30 Apr, 2009 | by Jared Koesten
As a manager, do you conduct meaningful performance appraisals with your employees every 6 or 12 months? Do you collaborate with your employees to develop and set meaningful goals? Do your employees only receive a performance appraisal or are they a part of the process?
Many managers and employees view the performance appraisal process as an annual or semi-annual HR process in which the manager delivers feedback, often without the employee knowing what a “satisfactory” level of performance is. In reality, the performance appraisal process should be a year round collaboration in which the manager and employee are constantly communicating, adjusting based on the business, and sharing tools that enable the employee to grow and be successful. There are 5 keys to successful year round coaching and feedback.
1. Year round coaching and feedback must be just that – ongoing. Managers and employees must make an effort to ensure that they are openly communicating throughout the year about the employees work performance and areas of both strength and development. By doing so, managers and employees are always on the same page with regards to work performance, giving the employee the opportunity to learn, grow, and be successful. It also ensures that there will be no surprises during the annual or semi-annual appraisal process. continue reading »
13 Mar, 2009 | by Mike Tikkanen
Better Prospects = Better Transactions
These are chaotic times for business valuation. The old rules are changing to reflect the dramatic new reality of the markets. Companies that were hanging on won’t make it much longer, and companies that need to sell will not receive the pricing they would have eighteen months ago. Equity buyers call it the “catch a falling knife” metaphor. Business valuation has always been more of a black art than a science.
Corporate buyers with access to cash receive far better returns on their acquisition dollars during recessions. Troubled deals that would be done in good times are being liquidated, mundane companies are finding it hard to get a fair multiple, and cash is at a premium.
All this points to acquisition as a growth strategy.
Those that discipline their acquisition process will improve their return on investment. continue reading »
28 Jan, 2009 | by Evan J Miller
On every coin and every bill issued by the United States Treasury you’ll find the words “In God We Trust”. In recent years that slogan has been extended to say: “In God We Trust – All Others Bring Data”.
This clever twist is especially popular in Lean Six Sigma and Total Quality Management circles, where the data-driven decisions are the holy grail – the means to reduced costs, improved efficiencies, reduced downtime, and driving waste out of processes.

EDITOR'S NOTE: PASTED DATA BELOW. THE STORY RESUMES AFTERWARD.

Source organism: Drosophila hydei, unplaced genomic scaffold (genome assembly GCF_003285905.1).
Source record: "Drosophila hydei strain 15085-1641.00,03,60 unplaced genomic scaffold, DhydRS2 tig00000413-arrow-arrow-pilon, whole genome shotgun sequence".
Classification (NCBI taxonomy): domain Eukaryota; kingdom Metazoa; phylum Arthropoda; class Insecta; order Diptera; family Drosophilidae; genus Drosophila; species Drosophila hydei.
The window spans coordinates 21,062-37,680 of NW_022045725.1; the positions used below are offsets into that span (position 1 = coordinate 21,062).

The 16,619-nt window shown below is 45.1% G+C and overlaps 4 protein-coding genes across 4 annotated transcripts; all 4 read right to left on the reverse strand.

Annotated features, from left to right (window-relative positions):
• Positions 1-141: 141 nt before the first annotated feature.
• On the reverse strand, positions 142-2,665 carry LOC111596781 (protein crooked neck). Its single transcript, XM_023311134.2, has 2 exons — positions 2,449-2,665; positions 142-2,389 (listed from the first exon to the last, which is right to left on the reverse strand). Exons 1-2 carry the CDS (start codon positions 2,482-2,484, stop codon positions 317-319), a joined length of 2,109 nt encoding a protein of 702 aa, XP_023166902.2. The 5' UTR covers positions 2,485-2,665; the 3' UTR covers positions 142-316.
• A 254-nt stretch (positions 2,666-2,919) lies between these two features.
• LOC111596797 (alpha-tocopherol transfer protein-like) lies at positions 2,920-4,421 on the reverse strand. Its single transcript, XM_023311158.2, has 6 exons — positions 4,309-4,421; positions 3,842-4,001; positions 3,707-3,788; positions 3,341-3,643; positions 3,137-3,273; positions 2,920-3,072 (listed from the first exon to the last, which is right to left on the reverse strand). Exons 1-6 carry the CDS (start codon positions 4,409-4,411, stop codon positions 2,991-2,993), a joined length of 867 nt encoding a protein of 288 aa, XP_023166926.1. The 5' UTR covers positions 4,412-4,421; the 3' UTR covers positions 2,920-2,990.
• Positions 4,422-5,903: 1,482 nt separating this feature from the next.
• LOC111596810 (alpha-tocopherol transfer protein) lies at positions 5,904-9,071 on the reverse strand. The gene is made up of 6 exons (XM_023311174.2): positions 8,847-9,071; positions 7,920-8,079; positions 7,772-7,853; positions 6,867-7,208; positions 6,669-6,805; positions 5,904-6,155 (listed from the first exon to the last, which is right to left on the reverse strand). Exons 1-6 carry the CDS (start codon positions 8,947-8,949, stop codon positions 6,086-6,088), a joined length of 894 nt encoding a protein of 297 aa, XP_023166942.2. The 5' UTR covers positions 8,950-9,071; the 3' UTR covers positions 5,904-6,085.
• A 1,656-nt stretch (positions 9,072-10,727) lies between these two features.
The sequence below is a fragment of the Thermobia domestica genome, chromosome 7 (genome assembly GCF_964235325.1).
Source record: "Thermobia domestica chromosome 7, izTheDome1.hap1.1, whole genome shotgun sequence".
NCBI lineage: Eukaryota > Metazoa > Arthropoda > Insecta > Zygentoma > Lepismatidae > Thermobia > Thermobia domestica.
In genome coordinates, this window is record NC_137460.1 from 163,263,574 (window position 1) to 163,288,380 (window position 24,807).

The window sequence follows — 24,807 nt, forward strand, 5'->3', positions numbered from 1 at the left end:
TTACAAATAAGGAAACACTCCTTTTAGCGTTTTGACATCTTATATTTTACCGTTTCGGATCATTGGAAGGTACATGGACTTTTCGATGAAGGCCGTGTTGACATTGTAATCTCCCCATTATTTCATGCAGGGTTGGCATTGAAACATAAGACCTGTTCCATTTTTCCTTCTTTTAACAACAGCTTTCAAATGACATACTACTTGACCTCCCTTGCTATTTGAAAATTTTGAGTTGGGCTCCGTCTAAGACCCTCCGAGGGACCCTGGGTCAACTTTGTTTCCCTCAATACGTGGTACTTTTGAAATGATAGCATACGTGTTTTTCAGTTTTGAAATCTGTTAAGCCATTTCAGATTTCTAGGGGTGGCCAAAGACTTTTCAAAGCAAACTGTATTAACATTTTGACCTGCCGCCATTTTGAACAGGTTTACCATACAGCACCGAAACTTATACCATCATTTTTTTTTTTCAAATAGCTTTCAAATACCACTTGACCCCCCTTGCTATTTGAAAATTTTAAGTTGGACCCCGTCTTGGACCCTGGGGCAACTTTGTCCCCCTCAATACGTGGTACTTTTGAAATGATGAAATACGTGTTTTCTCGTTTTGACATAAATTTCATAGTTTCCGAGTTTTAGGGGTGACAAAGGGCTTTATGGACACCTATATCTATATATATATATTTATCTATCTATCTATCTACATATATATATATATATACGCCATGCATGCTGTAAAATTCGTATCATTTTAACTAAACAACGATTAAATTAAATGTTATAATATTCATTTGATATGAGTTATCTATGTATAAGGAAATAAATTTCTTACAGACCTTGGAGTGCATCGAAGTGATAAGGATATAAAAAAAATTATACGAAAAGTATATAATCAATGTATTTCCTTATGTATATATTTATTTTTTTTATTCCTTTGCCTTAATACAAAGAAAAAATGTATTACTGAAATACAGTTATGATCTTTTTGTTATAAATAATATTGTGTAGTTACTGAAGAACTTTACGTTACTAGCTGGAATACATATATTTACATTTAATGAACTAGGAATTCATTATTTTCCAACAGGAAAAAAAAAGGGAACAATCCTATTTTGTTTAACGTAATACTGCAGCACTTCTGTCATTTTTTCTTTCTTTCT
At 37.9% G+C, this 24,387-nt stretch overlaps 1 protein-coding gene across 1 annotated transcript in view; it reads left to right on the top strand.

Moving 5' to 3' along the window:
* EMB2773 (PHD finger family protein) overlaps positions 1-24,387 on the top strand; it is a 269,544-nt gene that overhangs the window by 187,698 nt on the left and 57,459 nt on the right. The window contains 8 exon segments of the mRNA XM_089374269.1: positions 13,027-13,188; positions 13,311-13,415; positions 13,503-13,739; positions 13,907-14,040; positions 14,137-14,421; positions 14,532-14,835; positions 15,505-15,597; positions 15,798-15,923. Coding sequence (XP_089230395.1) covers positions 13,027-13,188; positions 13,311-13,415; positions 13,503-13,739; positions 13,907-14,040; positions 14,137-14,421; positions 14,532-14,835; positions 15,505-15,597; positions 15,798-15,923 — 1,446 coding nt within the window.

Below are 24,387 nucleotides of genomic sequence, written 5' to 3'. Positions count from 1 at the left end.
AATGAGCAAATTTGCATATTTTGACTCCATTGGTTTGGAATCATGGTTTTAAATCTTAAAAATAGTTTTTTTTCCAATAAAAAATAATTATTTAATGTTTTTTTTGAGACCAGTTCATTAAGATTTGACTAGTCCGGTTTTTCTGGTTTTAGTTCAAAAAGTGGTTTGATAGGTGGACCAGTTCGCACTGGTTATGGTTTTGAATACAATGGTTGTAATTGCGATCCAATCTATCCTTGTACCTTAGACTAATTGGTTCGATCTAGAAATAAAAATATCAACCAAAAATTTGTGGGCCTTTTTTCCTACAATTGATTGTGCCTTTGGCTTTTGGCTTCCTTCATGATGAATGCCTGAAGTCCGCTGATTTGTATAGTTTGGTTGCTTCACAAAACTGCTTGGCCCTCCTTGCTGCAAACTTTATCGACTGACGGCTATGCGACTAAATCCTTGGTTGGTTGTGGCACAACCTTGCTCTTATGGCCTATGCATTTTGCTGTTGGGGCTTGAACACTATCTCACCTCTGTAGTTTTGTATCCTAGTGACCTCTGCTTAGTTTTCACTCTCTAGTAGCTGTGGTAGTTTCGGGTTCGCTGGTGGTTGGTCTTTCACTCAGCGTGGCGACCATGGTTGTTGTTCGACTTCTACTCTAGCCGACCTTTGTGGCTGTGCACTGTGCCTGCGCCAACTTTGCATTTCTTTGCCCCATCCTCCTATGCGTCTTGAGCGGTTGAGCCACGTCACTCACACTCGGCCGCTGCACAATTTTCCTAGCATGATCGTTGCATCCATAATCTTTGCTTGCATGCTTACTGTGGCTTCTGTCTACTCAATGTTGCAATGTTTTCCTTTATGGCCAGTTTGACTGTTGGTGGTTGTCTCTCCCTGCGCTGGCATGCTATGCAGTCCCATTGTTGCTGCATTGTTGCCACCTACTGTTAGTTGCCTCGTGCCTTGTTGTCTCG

Now it seems neither of these adequately represents how business actually operates.
According to CIO.com research published by Accenture found that nearly half (40%) of major corporate decisions are based on the decision maker’s ‘gut’, not on data.
While this number (40%) surprised me, I was not at all surprised to read that the top reason (61%) these managers rely on their gut is that good data are just not available.
Recently I visited one of these businesses. Like two thirds of survey respondents, these leaders recognize the weaknesses of their data systems and they’d love to fix them.
continue reading »
7 Oct, 2005 | by Richard Vinhais
The following is a summary and assessment of an article I read from the New Zealand School of Management by Des Dearlove called “MANAGING Purpose, Process & People: The new management philosophy”.
This was a very interesting article that discussed a new management philosophy that claims will one day become dominant. It is called the purpose, process, people philosophy. It is expected to replace our current dominant philosophy, which has driven business for the past 50 years and is based on the idea that a company is purely an economic entity. The current trend indicates that there is almost a paradigm shift from financial capital to human capital, which in itself carries major repercussions under the current model. This new philosophy or trend will move beyond strategy, structure, and systems to purpose, process and peoples. It is a very different mentality that really brings value to an individuals net worth, which in turn puts the onus on employers to realize this value. continue reading »